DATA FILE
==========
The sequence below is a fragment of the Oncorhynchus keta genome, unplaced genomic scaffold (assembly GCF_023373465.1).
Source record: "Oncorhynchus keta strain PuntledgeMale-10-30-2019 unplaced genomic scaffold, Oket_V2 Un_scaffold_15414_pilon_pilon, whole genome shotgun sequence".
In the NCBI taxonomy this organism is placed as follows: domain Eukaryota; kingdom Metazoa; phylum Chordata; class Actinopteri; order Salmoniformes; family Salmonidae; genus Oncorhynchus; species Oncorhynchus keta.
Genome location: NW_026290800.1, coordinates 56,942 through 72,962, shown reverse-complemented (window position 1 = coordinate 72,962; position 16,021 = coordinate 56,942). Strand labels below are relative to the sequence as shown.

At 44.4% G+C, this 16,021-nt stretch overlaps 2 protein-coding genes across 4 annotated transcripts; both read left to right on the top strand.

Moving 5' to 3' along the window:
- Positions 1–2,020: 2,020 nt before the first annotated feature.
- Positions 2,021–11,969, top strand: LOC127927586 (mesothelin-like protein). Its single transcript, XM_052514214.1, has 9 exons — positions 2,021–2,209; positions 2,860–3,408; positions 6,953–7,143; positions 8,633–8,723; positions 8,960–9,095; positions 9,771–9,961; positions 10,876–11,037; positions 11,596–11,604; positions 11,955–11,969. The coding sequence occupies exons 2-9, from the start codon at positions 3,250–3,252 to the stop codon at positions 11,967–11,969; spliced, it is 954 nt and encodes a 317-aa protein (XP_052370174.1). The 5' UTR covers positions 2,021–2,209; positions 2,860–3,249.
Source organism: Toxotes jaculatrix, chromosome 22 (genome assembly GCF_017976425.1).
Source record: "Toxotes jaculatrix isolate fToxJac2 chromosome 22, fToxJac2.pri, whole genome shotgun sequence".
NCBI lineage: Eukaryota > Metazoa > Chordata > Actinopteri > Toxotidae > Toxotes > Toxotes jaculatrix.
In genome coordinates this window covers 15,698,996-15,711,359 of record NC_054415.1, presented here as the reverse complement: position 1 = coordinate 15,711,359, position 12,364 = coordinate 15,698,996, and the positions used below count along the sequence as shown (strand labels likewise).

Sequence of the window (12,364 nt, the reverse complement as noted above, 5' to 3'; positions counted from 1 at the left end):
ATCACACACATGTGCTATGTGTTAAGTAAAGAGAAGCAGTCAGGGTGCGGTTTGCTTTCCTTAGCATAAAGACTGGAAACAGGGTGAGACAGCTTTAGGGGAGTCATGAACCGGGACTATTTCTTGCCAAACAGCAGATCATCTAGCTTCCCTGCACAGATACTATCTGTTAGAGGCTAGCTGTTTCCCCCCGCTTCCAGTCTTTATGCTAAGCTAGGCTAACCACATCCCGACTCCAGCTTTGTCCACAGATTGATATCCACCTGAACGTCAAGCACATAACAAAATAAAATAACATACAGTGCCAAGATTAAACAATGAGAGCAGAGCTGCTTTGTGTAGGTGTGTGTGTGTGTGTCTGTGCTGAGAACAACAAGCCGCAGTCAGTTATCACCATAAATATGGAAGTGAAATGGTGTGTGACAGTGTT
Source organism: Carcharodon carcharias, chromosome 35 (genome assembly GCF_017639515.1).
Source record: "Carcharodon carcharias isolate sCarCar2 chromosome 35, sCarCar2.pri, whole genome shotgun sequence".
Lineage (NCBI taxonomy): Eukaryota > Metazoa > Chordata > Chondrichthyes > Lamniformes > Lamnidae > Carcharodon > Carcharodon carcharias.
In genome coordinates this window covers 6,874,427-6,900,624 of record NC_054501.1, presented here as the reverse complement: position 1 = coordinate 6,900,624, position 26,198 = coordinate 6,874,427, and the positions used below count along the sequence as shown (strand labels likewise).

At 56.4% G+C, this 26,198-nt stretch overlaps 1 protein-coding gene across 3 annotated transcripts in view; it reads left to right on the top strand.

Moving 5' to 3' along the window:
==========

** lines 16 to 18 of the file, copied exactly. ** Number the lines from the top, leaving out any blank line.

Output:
Source record: "Carcharodon carcharias isolate sCarCar2 chromosome 35, sCarCar2.pri, whole genome shotgun sequence".
Lineage (NCBI taxonomy): Eukaryota > Metazoa > Chordata > Chondrichthyes > Lamniformes > Lamnidae > Carcharodon > Carcharodon carcharias.
In genome coordinates this window covers 6,874,427-6,900,624 of record NC_054501.1, presented here as the reverse complement: position 1 = coordinate 6,900,624, position 26,198 = coordinate 6,874,427, and the positions used below count along the sequence as shown (strand labels likewise).